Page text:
What am I doing here?
The sky was bright blue. I heard the soft nickering of horses in a pasture. It was a calm summer day, but inside me, there was a storm.
It had been two weeks since I had been discharged from the hospital. The place with the sterile white walls and locked doors—and people like me. People who were suicidal. I was finally free, but also alone. I wondered if coming here was the right idea, or if I had made a mistake. Before I could head back to the car, a woman stopped me. She introduced herself as my riding instructor. I had signed up for this.
My instructor led me to the barn and stopped in front of a paint horse. “This is Ty,” she said. “You’re going to ride him.” I did not want to ride Ty. Truth be told, I wanted to be back in the hospital, where I was safe and nothing could hurt me. Depression is silly, you get used to people making sure you’re OK, but once you’re out in the real world, that task feels like too much to take on. Despite the voice in my head that told me not to, I began brushing down the horse.
I had ridden before at camp. I stopped after an encounter on a trail that almost had me on the ground, and swore to myself I’d never ride again. Ty was a gentle beast. I leaned my head against his sturdy shoulder and breathed in his deep, sweet scent. Tears pricked my eyes. I replayed the events from the past few months in my head. Being institutionalized at a residential treatment facility, sobbing when my best friend told me they had an eating disorder, my parents were so disappointed. “We do not want to go backward,” my mom had said. And here we were. Backward. I had to start over.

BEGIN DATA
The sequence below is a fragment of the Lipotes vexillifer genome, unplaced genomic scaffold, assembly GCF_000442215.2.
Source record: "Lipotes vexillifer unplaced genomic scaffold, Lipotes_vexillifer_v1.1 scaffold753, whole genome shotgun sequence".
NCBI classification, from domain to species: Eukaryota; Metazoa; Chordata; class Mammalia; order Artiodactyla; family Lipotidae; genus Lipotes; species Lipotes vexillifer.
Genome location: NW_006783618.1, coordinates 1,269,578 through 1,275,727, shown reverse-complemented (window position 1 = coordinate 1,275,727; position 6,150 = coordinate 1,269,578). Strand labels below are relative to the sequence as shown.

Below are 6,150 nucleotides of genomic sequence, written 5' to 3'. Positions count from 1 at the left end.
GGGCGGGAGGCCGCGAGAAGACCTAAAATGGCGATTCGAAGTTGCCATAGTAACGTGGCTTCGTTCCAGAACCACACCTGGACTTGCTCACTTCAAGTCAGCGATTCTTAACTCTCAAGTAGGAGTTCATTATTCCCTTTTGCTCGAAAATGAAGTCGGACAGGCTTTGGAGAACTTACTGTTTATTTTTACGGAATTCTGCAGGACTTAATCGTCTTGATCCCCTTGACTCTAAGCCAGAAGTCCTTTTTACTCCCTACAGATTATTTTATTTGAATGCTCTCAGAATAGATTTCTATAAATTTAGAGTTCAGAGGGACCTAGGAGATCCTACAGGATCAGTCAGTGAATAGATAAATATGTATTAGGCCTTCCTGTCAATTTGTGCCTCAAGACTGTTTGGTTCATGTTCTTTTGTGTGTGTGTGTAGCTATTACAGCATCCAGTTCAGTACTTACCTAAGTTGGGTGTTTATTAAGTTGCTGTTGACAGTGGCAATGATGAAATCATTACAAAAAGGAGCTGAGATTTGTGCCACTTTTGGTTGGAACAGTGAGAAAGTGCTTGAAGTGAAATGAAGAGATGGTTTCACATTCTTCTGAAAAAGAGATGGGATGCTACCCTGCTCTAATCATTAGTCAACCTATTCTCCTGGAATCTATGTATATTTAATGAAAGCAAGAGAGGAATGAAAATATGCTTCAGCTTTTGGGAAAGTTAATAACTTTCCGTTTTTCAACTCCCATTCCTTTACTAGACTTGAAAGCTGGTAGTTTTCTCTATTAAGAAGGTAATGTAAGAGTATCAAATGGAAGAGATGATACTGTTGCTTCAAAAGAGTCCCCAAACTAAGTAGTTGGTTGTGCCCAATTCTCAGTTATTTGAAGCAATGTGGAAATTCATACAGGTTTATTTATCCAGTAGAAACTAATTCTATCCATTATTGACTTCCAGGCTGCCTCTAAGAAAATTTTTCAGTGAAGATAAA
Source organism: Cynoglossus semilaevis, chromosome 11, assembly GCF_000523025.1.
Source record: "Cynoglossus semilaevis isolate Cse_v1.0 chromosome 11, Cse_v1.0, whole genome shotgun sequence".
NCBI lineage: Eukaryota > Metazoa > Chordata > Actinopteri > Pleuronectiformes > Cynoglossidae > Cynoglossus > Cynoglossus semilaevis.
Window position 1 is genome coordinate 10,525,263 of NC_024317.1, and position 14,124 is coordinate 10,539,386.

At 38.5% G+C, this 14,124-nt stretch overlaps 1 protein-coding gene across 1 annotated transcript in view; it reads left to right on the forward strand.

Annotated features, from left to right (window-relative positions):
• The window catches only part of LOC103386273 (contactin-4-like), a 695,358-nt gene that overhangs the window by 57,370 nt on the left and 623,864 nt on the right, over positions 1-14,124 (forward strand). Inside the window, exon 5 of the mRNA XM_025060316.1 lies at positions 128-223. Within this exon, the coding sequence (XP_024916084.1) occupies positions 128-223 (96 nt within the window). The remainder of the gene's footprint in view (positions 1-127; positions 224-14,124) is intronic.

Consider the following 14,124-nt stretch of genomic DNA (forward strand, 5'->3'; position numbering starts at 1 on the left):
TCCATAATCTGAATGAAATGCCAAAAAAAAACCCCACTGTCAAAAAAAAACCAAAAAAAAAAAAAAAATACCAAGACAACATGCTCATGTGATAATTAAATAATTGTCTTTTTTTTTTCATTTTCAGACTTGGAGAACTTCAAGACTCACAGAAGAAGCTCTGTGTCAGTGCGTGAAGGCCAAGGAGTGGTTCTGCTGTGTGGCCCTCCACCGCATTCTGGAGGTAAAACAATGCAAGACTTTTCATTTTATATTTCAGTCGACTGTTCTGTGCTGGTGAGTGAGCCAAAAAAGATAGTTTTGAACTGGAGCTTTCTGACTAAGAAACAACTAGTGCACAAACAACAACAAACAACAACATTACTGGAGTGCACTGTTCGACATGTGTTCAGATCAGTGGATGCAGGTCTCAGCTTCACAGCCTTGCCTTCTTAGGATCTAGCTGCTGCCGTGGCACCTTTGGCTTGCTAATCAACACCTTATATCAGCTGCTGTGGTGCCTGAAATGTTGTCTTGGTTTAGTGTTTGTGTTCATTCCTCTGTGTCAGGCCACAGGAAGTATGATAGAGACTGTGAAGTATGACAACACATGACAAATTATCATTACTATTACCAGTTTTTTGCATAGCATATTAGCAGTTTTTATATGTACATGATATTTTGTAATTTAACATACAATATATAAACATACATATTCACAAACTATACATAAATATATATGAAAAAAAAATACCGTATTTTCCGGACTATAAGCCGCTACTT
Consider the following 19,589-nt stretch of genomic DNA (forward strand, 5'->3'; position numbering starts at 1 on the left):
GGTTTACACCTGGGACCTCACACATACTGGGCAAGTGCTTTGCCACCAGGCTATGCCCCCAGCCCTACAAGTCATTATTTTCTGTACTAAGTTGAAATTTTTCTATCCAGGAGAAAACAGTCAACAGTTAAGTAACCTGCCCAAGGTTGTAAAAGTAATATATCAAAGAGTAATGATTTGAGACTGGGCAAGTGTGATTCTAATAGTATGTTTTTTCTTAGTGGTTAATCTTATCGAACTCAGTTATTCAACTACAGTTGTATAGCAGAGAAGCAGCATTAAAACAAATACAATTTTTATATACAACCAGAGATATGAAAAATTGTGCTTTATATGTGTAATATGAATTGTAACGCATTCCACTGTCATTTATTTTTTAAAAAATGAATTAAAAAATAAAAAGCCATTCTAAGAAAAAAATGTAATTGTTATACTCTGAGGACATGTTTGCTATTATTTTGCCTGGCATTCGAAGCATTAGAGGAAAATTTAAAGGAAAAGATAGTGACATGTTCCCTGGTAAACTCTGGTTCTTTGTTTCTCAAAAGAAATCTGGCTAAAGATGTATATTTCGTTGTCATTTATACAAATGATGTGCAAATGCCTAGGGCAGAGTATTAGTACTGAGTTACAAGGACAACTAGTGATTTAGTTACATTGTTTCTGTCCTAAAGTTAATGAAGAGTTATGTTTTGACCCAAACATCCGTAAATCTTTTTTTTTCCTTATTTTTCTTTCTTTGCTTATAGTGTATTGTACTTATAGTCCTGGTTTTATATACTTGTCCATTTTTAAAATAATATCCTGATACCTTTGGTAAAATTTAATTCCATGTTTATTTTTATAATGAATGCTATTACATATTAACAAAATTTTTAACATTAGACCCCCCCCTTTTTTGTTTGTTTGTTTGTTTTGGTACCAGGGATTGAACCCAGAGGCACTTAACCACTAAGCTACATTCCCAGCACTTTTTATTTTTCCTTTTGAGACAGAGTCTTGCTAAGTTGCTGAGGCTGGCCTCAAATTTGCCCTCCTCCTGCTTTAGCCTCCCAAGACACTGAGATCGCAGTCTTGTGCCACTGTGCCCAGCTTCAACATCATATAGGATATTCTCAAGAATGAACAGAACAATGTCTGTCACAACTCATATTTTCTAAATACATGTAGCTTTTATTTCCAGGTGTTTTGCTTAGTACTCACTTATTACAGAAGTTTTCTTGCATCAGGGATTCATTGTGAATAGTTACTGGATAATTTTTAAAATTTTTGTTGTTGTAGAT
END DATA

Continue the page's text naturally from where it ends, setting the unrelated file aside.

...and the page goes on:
The idea of a clean slate was enthralling. But also scary. I recited the words that a very helpful therapist said to me right before I left res: “Today is the first day of the rest of your life.” Today was the first day of the rest of my life and I was spending it crying on a therapy horse named Ty, my tears mixing with the dirt that clung to him. I was beyond rock bottom. But the only way to go when you’ve hit rock bottom is up. Ty whinnied as if he heard my thoughts. I collected myself and finished tacking up. I was quite frightened after I learned I’d be riding English, and that there was no horn on the saddle to hold on to.
“What if I fall?” I asked timidly.
“You get right back up on the horse,” the instructor told me.
We trotted around the arena, my legs shaking. I did not fall off. After my lesson, I brushed Ty once more and my instructor said she’d see me next week. Maybe I will have killed myself by then, I wondered.
The next week came fast. Nevertheless, I rode Ty again… I did not fall off. The weeks went on, the summer days growing shorter, the air turning crisper. In autumn, I fell.
“I’m not getting back on,” I said.
You can’t even ride a horse right. You can’t do anything.
When I got home, I broke down. I thought about all the things I had failed at. All the things I had given up on, including life. I thought about Ty, me flying off of his back. How I had grown close to him in the past few months. He knew my struggles, my weaknesses, but he also knew my strengths. He knew that I liked jumping, and he knew when I was anxious. He knew all these things that I barely knew about myself, and I realized that I wasn’t doing this for me. I was doing it for Ty. I thought about if I did kill myself, how Ty would miss me.
Life has a way of throwing us off, but we can make the choice to get back on. To keep riding, and that’s when I made the decision. There was no magic solution that made me realize that life was worth living. I had to figure that out for myself. But I also had Ty—and that was enough. I kicked three times, calling for the canter, my voice loud and clear.
And we ride, we ride, we ride.
Whatever you are facing, there is always hope. And we will hold on to hope until you’re able to grasp it yourself. If you’re thinking about suicide, we encourage you to use TWLOHA’s FIND HELP Tool to locate professional help and to read more stories like this one here. If you reside outside of the US, please browse our growing International Resources database. You can also text TWLOHA to 741741 to be connected for free, 24/7 to a trained Crisis Text Line counselor.